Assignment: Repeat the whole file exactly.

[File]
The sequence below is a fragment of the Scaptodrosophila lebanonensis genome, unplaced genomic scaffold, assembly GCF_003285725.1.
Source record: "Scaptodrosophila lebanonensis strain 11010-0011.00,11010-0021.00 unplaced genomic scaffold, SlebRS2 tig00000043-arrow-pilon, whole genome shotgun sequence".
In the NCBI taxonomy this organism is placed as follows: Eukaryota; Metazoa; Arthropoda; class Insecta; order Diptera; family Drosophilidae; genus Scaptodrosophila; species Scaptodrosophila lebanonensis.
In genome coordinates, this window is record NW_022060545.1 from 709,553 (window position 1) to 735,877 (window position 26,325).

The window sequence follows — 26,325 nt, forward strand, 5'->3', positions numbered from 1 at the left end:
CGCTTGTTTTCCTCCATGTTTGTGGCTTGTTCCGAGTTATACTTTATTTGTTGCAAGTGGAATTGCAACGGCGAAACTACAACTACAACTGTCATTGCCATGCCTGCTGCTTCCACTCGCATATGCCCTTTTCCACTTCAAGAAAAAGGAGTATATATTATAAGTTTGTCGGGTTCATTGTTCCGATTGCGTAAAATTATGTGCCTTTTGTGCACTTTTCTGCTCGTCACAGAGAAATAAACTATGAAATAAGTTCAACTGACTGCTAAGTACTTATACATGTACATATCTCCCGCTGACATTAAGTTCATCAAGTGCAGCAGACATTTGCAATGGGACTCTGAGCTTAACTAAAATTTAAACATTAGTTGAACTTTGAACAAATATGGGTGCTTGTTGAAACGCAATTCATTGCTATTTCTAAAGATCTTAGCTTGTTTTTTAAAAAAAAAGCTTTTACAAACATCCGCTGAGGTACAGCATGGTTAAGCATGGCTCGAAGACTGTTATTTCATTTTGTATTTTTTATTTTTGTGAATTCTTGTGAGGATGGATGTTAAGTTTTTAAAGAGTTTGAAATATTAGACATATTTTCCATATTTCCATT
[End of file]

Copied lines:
The sequence below is a fragment of the Scaptodrosophila lebanonensis genome, unplaced genomic scaffold, assembly GCF_003285725.1.
Source record: "Scaptodrosophila lebanonensis strain 11010-0011.00,11010-0021.00 unplaced genomic scaffold, SlebRS2 tig00000043-arrow-pilon, whole genome shotgun sequence".
In the NCBI taxonomy this organism is placed as follows: Eukaryota; Metazoa; Arthropoda; class Insecta; order Diptera; family Drosophilidae; genus Scaptodrosophila; species Scaptodrosophila lebanonensis.
In genome coordinates, this window is record NW_022060545.1 from 709,553 (window position 1) to 735,877 (window position 26,325).

The window sequence follows — 26,325 nt, forward strand, 5'->3', positions numbered from 1 at the left end:
CGCTTGTTTTCCTCCATGTTTGTGGCTTGTTCCGAGTTATACTTTATTTGTTGCAAGTGGAATTGCAACGGCGAAACTACAACTACAACTGTCATTGCCATGCCTGCTGCTTCCACTCGCATATGCCCTTTTCCACTTCAAGAAAAAGGAGTATATATTATAAGTTTGTCGGGTTCATTGTTCCGATTGCGTAAAATTATGTGCCTTTTGTGCACTTTTCTGCTCGTCACAGAGAAATAAACTATGAAATAAGTTCAACTGACTGCTAAGTACTTATACATGTACATATCTCCCGCTGACATTAAGTTCATCAAGTGCAGCAGACATTTGCAATGGGACTCTGAGCTTAACTAAAATTTAAACATTAGTTGAACTTTGAACAAATATGGGTGCTTGTTGAAACGCAATTCATTGCTATTTCTAAAGATCTTAGCTTGTTTTTTAAAAAAAAAGCTTTTACAAACATCCGCTGAGGTACAGCATGGTTAAGCATGGCTCGAAGACTGTTATTTCATTTTGTATTTTTTATTTTTGTGAATTCTTGTGAGGATGGATGTTAAGTTTTTAAAGAGTTTGAAATATTAGACATATTTTCCATATTTCCATT